Peroral endoscopic myotomy (POEM) is a safe and effective procedure to treat pediatric achalasia according to a single-center outcomes study in the Journal of Pediatric Surgery.
Authors Timothy Kane, M.D., chief of General and Thoracic Surgery at Children’s National Hospital, and Mikael Petrosyan, M.D., MBA, associate chief of that division, together perform more of these procedures than any other pediatric surgeons in the United States.
Their experience with POEM shows that it is as safe and effective as the current standard of care for pediatric achalasia, which is a procedure called the laparoscopic Heller myotomy (LHM). Even better, previous research in adults and now in pediatric patients, has shown that those who undergo POEM as an alternative to LHM report less pain and often require shorter hospital stays after surgery.
Why it matters
POEM has been an option for adults with achalasia for many years, but not for children because it requires technical skill and expertise not readily available everywhere. More studies of young patients with successful outcomes following POEM procedures can help make the case for training more pediatric surgeons to learn this approach, and help this alternative method become an additional surgical option for children with achalasia.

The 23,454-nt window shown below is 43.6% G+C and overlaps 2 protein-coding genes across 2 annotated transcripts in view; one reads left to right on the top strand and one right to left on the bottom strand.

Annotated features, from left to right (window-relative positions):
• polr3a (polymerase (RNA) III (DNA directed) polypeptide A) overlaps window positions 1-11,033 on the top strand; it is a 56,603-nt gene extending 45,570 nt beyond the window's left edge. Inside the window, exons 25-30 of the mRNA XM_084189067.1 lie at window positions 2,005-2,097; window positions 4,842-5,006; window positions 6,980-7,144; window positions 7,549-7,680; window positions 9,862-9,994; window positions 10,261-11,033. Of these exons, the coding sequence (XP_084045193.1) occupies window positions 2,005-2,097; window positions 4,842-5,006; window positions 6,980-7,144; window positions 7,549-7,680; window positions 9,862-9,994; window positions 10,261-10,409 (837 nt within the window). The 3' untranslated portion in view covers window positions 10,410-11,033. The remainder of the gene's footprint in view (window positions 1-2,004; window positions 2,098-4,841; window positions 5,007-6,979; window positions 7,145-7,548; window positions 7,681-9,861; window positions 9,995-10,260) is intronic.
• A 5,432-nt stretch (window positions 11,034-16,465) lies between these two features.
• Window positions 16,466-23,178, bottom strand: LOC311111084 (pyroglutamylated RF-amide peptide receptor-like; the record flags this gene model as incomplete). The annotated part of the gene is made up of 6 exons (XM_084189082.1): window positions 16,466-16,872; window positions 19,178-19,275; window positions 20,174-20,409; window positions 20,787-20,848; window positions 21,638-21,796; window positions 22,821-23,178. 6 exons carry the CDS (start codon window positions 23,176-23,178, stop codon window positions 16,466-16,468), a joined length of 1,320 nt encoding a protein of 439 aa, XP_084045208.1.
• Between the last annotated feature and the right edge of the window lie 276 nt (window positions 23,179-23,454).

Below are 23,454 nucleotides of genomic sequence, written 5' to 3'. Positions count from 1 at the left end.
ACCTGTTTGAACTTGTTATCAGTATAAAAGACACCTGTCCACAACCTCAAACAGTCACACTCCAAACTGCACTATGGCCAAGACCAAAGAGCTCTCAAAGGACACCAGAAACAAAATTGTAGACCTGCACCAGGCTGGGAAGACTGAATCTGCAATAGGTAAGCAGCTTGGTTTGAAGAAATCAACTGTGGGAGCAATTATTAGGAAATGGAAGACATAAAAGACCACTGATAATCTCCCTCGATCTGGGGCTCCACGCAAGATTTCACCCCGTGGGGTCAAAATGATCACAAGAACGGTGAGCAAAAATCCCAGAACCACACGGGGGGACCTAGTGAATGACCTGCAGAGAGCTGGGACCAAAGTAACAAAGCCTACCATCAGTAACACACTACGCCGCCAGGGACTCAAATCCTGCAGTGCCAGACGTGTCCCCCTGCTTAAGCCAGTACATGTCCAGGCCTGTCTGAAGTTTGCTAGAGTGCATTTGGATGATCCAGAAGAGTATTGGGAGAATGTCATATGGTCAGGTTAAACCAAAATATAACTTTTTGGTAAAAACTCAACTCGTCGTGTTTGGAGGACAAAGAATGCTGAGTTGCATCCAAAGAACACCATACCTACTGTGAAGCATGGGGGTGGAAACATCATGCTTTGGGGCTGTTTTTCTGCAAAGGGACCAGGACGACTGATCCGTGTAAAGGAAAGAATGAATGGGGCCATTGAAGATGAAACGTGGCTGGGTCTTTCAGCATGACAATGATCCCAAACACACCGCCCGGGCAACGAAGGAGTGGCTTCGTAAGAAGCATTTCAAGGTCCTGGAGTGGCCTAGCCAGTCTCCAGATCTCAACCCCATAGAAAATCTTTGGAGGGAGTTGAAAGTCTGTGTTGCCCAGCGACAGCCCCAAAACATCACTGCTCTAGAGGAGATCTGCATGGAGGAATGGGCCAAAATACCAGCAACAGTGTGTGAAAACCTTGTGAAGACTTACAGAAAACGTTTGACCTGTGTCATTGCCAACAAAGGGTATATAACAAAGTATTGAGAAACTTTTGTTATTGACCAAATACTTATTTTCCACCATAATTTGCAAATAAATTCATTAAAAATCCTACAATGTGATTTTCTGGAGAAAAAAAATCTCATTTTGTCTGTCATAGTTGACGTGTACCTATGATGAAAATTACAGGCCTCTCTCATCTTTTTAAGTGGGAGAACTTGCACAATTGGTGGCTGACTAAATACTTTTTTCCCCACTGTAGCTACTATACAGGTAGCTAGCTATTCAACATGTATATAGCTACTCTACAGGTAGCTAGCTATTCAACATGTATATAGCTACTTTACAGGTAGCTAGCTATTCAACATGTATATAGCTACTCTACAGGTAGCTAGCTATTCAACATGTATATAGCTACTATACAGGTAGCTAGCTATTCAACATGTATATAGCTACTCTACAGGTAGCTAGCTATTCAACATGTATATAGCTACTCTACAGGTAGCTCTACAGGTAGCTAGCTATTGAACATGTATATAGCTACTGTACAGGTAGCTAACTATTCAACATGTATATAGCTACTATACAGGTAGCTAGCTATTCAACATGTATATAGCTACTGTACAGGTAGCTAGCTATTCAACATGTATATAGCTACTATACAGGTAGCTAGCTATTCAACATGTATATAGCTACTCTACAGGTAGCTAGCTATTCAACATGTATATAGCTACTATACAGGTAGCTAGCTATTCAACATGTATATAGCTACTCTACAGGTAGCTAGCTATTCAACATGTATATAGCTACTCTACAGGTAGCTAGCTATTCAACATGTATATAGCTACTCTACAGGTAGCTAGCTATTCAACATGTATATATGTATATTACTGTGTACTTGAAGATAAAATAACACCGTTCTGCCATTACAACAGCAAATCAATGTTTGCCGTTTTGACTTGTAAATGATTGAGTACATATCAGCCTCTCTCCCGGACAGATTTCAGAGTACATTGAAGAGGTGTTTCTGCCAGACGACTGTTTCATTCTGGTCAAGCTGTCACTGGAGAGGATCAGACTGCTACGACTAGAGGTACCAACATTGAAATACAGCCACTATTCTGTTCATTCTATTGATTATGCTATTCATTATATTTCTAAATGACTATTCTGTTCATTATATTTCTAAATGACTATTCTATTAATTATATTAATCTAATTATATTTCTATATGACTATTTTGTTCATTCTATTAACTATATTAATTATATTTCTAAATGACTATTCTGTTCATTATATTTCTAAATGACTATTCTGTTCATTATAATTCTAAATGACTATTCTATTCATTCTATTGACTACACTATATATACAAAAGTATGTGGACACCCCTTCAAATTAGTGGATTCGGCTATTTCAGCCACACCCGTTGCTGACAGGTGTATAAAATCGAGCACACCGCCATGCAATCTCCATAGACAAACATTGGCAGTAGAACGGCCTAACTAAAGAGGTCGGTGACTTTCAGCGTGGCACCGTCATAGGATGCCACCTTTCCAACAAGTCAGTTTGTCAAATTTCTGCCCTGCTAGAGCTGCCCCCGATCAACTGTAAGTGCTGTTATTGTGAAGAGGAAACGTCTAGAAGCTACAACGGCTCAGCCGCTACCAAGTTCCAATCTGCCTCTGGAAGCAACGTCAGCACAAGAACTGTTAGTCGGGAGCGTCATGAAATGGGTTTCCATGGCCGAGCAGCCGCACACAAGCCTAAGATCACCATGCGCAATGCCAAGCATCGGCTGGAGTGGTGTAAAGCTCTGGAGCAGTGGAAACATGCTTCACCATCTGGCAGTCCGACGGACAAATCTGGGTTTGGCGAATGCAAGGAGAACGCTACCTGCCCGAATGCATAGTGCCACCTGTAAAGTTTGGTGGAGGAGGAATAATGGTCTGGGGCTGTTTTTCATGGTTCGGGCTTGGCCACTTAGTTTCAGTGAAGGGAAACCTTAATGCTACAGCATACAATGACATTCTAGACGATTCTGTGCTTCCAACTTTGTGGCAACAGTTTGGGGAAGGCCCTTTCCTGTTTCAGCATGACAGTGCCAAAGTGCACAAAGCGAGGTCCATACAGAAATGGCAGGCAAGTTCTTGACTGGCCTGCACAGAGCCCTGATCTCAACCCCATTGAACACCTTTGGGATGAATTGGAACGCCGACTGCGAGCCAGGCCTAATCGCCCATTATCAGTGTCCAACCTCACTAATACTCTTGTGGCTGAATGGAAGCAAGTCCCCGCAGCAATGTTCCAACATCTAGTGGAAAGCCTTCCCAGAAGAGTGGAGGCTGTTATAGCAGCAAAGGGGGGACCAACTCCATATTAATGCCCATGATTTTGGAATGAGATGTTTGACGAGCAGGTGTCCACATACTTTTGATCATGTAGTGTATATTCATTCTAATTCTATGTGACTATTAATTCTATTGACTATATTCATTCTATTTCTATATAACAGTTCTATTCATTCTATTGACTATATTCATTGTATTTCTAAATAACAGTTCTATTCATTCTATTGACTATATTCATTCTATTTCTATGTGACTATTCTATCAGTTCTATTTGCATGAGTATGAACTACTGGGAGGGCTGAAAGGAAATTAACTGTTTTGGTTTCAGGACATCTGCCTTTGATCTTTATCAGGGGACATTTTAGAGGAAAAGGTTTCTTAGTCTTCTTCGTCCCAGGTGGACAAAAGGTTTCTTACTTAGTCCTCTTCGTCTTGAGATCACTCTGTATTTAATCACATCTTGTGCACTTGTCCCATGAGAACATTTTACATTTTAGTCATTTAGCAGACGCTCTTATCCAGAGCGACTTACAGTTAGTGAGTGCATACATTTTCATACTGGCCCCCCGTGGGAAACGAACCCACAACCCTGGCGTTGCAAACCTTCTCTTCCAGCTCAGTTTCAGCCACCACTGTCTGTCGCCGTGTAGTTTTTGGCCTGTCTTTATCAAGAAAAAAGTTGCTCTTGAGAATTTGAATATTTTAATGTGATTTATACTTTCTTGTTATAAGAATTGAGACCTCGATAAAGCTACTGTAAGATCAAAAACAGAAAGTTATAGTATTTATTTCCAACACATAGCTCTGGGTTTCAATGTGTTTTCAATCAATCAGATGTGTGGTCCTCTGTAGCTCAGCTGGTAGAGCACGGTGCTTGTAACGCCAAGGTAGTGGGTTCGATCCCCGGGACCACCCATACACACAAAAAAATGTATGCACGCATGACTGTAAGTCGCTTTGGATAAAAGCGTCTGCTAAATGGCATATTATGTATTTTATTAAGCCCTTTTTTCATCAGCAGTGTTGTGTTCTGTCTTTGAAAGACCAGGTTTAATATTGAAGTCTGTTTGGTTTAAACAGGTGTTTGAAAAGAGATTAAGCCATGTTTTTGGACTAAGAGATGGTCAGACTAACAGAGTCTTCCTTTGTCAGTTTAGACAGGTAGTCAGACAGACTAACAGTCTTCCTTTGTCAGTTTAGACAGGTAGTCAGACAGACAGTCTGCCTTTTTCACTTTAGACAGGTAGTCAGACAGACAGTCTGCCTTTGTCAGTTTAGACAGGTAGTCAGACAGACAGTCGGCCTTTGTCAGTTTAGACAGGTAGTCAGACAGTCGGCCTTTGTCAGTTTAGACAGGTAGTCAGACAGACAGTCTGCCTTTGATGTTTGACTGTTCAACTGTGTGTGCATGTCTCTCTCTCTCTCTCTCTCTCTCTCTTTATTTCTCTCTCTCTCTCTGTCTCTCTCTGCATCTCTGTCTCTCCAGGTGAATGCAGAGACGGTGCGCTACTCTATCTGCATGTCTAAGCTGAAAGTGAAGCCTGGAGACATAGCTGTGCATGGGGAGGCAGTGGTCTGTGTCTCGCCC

The hold-up in the field
Achalasia is a rare condition in adults (1/100,000) and even less common in children, occurring in only 0.1 per 100,000 patients with an estimated prevalence of 10 per 100,000. The rarity of achalasia in children compared with adults makes collecting enough statistically significant evidence about how best to treat them difficult, more so than for other more common pediatric surgical conditions.
Children’s National Hospital leads the way
Children’s National Hospital is one of the only children’s hospitals in the country to offer the option of POEM for treatment of these conditions in children — and Drs. Kane and Petrosyan combined perform more of these procedures than any other pediatric surgeons in the United States.
The surgeons at Children’s National offer POEM as a primary intervention for children with esophageal achalasia and are also applying the same approach for pediatric gastroparesis as well.
Children’s National Hospital is one of only 12 children’s hospitals in the country, and the only hospital in the Washington, D.C., region, to be verified as a Level 1 Children’s Surgery Center by the American College of Surgeons (ACS) Children’s Surgery Verification Quality Improvement Program. This distinction recognizes surgery centers whose quality improvement programs have measurably improved pediatric surgical quality, prevented complications, reduced costs and saved lives.
Given their reported outcomes so far, the authors believe that in the long term this approach may replace the current pediatric standard of care, the LHM. More research is needed to make this case, however, including long-term follow-up studies of the patients who have undergone the procedure so far.
You can read the full study, “Per Oral Endoscopic Myotomy (POEM) for Pediatric Achalasia: Institutional Experience and Outcomes,” in the Journal of Pediatric Surgery.